The technical criteria necessary to gain points in the LEED system is a bit a green geekery with big real-world consequences. That’s because, as one of the most widely recognized green building standards in the world, the building materials you can use to gain LEED points wind up getting a big boost in the global market. Until now, LEED has relied on Forest Sterwardship Council certification to hand out green stars for projects making use of that fantastically carbon-sequestering, renewable resource known as wood. But a major consumer group is challenging that, citing — among other things — the fact that most certified sustainable forests are located outside of the U.S.
The American Consumer Institute (ACI) Center for Citizen Research, filed official comments last week to this effect with the U.S. Green Building Council (USGBC). In supporting its position that FSC should not be the only wood to gain points under the LEED system, ACI cites the findings of its new report that show “marketplace confusion” over certification standards. Meaning, basically, this: sales figures show that consumers are willing to fork over around 20 percent more for wood from FSC-certified forests. But because this wood is sourced from overseas, it may come with a heftier environmental price than, say, pine from South Carolina.
Another factor is the fact that it’s easier to gain FSC certification for selectively harvesting virgin forests in, say, Russia, than it is to do so for a well-managed and controlled forest in the U.S.
In their comments ACI urged the USGBC to adopt a more inclusive participation of certification programs. ACI President Steve Pociask went on record as saying, “A system that recognizes multiple programs would better maintain competition and encourage U.S. producers to more quickly adopt sound forest management practices and produce more environmentally-friendly wood and paper products. In turn, this would also incentivize organizations to achieve social and environmental benefits that are in balance with keeping consumer prices affordable and job creation on the rise.”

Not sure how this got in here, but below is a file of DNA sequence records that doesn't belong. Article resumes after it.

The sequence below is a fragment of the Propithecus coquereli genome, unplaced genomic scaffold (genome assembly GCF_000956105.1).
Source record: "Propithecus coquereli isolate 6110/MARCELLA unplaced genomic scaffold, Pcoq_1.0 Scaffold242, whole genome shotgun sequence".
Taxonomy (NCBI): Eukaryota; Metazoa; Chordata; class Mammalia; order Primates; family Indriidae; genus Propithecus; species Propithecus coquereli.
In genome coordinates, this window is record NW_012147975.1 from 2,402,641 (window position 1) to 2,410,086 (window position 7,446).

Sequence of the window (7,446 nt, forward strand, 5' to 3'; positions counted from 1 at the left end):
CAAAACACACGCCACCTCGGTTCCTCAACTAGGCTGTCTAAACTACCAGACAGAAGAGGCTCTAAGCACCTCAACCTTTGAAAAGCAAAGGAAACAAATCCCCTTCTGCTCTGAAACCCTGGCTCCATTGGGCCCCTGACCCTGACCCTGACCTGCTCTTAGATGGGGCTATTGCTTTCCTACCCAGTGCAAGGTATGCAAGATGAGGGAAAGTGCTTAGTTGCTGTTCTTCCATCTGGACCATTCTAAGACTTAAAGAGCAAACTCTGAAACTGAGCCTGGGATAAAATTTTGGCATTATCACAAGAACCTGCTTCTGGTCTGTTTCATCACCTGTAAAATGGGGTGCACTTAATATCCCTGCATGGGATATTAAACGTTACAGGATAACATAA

This issue is one to watch in the green building space, as the ACI is not the only organization representing the green building materials industry that would like to get a piece of the FSC’s action. Specifically, organizations that produce Life Cycle Assessment tools have been bending the ears of USGBC members around the country in recent years, resulting in proposed changes to LEED standards that would award green points to any building material shown to pose minimal harm to the environment over the course of its life cycle.
Life Cycle Assessment (LCA) tools work to reveal, through scientific research and a whole lot of calculations, exactly how much carbon a giving building material consumes over the course of its natural life. A few of the problems with their adoption into the LEED system — cited by the FSC, among others [PDF] — is that LCA tools are still largely non-stardardized, and that assessment methods fail to take into account the impact of building materials on human health (rather than simply the amount of carbon they account for).
Non-standardized means that each building material manufacturer can supply its own data and conduct its own testing, with some obvious potentials for fudging. And the human health component of manufactured materials clearly is not an issue when it comes to a good old fashioned tree.
In response to the outcry the USGBC has faced regarding the incorporation of LCA tools into its new standard, know as v4, the organization has put off its adoption until 2013. (Until then, the 2009 standards will remain in effect.)
Either way, it seems, the FSC’s monopoly on LEED points is being contested — and will likely be broken, one way or another.